I don’t play the lottery. Never have. I have not purchased a single ticket in all my days. That said, I have a theory on why playing the lottery—in moderation—is good for you. It’s because just the act of buying a ticket gives you license to dream. In fact, it’s the playing that does wonders for your health, perhaps even more than the winning.
How else can you lie in bed at night and dispel your financial worries? You can build houses for family members, wipe away all that crippling debt, get something nice for your spouse, all for the cost of a dollar or two. Those are inexpensive dreams. But you only get to have them if you’re playing.
For the better part of two decades, I spent my falling-asleep time fantasizing. I practically lived a second life in those hours before the Sandman claimed me, resuming each night’s waking dream where the previous one had left off. I would help settle Mars, which was being terraformed more rapidly than humanly possible. I lived on an island in the middle of the Pacific, where a space elevator was being built. I’ve owned the boats of my dreams and sailed them all over the world. It was fun to concoct these false realities and dwell in them, to make them utterly convincing.
One of the most common fantasies was that I was a successful author (this was before I’d written my first novel). You see, I used to fantasize about having written a book. I spent a lot more time doing this than actually writing. I would even invent ways to have written a book practically overnight, just to hurry up and get to the good bits of the dream. This fantasy goes all the way back to high school. Personal computers were pretty new at the time and I would start the wishful thinking with a (self-admitted) hokey device, like water spilled on a keyboard, shocking me, and an entire book spilling from my mind and into the machine. Voila! I’d written a book. Now I could dream about it being in bookstores, people reading and loving my story, and me being successful at something.
This was a fantasy that I returned to hundreds, if not thousands of times, over the years. And I feel like an ass or a crazy person for admitting it but I don’t play the lottery, and I needed some way to create a better life to which I could escape. In my head, at least, I made myself a successful author. The problem was, that was the only place I was making myself an author. The dreams were hollow because they couldn’t come true. I wasn’t writing. I couldn’t win because I wasn’t playing.
Almost two decades after pretending to have done it, I finally wrote my first novel. It was called Molly Fyde and the Parsona Rescue, and I wrote it in seven days. It was a rough draft, but it was 75,000 words. Over the next week, I fleshed it out to 100,000 words, and I finally had my ticket. It was like in my dreams and it seemed to happen overnight.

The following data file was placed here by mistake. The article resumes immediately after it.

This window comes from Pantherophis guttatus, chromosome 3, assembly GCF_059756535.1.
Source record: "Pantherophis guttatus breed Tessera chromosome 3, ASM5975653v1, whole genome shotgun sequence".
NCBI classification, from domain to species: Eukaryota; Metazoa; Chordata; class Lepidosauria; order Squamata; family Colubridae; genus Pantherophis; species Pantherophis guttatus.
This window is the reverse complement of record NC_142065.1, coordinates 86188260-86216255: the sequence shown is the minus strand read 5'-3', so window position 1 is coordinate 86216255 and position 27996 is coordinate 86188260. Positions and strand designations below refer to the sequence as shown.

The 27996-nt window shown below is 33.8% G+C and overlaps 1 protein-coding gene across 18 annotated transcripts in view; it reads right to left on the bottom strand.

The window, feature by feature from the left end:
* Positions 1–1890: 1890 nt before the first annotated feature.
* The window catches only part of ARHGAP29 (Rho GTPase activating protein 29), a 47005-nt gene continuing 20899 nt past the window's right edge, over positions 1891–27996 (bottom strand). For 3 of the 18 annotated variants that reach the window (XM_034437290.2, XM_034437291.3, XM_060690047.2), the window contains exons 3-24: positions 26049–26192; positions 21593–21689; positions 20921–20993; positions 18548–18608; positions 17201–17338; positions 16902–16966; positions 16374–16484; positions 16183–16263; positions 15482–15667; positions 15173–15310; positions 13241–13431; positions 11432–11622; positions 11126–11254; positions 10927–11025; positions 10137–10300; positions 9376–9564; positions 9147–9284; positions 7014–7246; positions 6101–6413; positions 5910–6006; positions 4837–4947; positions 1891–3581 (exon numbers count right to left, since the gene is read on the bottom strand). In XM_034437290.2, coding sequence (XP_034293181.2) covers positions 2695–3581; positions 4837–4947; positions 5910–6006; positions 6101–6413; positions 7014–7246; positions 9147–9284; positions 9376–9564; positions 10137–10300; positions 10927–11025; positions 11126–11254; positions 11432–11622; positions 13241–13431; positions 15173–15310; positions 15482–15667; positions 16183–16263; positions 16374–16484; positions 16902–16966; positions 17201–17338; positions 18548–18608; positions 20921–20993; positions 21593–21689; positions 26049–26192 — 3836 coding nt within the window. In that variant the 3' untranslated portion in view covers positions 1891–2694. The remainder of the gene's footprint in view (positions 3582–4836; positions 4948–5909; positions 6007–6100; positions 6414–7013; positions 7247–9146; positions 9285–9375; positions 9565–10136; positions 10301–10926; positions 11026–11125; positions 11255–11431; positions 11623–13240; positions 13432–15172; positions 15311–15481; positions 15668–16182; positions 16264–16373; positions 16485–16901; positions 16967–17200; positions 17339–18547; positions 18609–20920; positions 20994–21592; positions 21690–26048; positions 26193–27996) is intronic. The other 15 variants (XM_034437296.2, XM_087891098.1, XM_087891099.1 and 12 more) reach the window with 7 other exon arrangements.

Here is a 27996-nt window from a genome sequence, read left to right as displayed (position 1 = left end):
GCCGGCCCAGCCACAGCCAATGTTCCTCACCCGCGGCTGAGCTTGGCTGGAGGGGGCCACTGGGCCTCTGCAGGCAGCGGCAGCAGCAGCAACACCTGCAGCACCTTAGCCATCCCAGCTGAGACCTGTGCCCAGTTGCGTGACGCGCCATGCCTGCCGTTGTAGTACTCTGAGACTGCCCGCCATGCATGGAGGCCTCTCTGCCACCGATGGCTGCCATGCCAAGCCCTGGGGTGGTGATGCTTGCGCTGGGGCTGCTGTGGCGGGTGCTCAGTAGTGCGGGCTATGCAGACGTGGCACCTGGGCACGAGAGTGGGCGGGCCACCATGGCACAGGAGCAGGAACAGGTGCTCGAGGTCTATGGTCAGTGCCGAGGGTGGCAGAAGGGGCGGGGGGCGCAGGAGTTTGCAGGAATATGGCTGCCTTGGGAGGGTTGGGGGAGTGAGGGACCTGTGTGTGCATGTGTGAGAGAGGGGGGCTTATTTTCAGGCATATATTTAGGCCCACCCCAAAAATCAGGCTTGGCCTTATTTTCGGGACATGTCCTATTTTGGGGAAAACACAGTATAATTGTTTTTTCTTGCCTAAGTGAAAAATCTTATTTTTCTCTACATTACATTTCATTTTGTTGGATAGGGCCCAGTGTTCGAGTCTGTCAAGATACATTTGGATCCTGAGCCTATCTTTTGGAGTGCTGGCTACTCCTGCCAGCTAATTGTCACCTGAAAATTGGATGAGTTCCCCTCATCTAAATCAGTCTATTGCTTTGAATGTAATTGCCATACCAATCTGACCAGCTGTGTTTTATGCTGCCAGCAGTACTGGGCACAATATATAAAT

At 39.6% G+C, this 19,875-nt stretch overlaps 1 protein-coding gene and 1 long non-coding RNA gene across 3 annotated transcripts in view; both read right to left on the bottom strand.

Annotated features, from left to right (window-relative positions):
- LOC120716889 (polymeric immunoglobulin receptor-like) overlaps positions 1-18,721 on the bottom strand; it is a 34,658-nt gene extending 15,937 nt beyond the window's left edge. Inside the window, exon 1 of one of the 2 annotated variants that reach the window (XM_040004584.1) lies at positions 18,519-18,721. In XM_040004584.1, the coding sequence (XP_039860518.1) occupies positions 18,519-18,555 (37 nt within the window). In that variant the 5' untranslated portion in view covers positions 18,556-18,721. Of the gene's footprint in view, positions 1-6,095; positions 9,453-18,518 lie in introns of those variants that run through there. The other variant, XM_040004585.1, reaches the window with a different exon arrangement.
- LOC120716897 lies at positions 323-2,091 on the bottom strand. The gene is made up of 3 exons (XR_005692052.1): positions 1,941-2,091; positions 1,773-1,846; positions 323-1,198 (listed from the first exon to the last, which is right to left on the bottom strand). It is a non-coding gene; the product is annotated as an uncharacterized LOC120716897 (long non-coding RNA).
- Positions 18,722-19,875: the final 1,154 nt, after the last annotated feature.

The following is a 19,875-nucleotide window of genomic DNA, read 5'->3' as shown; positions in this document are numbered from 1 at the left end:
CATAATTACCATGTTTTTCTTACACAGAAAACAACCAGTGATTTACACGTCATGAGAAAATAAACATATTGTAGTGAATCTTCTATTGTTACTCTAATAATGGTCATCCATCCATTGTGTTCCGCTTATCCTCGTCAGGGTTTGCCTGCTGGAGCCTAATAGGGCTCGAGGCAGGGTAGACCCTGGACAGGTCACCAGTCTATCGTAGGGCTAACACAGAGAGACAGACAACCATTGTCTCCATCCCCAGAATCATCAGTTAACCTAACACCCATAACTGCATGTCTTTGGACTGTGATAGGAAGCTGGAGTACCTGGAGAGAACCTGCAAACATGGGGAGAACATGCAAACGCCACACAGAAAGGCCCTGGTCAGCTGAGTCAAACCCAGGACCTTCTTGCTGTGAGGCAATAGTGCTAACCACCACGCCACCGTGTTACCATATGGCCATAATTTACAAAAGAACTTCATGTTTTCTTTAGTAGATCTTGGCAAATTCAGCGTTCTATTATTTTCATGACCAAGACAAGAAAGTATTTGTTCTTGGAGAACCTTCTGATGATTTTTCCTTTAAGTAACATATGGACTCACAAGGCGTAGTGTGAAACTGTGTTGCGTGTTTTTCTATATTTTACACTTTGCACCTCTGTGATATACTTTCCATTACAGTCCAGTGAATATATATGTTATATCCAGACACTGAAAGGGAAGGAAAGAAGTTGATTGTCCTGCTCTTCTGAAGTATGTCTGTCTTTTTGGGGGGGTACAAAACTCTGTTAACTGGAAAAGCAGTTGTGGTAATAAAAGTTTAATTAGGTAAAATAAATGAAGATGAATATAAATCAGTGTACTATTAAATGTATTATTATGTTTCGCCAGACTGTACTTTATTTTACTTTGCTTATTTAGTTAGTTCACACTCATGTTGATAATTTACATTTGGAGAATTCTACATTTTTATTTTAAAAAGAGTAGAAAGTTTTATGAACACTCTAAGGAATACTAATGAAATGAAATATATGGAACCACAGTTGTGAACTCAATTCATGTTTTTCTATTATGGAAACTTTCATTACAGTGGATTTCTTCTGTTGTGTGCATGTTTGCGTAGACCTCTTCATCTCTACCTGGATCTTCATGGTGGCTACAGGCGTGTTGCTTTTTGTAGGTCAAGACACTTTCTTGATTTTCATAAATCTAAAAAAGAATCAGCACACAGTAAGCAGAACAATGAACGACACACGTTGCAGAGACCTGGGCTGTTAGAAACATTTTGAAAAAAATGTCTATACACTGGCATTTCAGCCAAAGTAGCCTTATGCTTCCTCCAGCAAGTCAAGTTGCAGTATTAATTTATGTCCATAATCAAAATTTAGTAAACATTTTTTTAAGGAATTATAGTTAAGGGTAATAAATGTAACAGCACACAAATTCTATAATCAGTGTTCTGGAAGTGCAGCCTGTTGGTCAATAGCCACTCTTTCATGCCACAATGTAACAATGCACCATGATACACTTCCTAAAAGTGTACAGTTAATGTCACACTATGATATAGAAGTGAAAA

The funny thing was, I enjoyed punching that ticket so much that I forgot about dreaming. Instead of returning to my made-up lives as I lay in bed, I started living in my made-up worlds. I quit picturing a better future for myself and began subjecting my characters to misery and heartache. And I loved it. I loved it so much that I stopped considering that I could win anything at all. I just bought more and more tickets.
This last year, one of those tickets paid off. Big. It almost feels like I’ve won a new lottery every day since last October. The winnings have included a legion of awesome fans; an outpouring of emails, Tweets, blog posts, reviews, and FB messages; offers from agents and publishers; 18 foreign deals; Ridley Freakin’ Scott; Indie Book of the Year awards; invitations to book conferences; The New York Times bestseller list; #1 on Amazon; the IndieReader best seller list. One win after another.
I can’t tell you how dumb lucky I feel about it all—it’s crazier than my falling-asleep-time-fantasies. I keep waiting for reality to jolt me awake or take it all away, but it keeps on going. And as always, I feel in the debt of the readers who made this happen. I hope the entertainment has been worth the handful of dollars spent so the thrill isn’t completely one-way. Somehow, all those many hands kept reaching into a tumbler and coming out with my numbers. I feel eternally grateful.
But my point in all this babbling is this: You can’t win if you aren’t playing. What do you dream of? Why aren’t you doing it? What would you have to sacrifice to give yourself a chance?
For me, it was a lot of time. Not just those first weeks of a massive outpouring of words, but the four years of steady writing since. It was a lot of reading and honing my craft, a lot of paying attention to how other stories are told. It seems like a lot to have sacrificed when I look back on it all at once, but I’ve so enjoyed the process. I loved what I was doing, the sense of accomplishment, the switch from dreaming about having done something with my life to dwelling on the fact that I was finally doing it.
In fact, if there’s one thing in my life I would change, it would be to have done this sooner. To start punching my own tickets decades ago. To play. To write. To publish. To get my works out there. If for no other reason than that it gave me license to dream.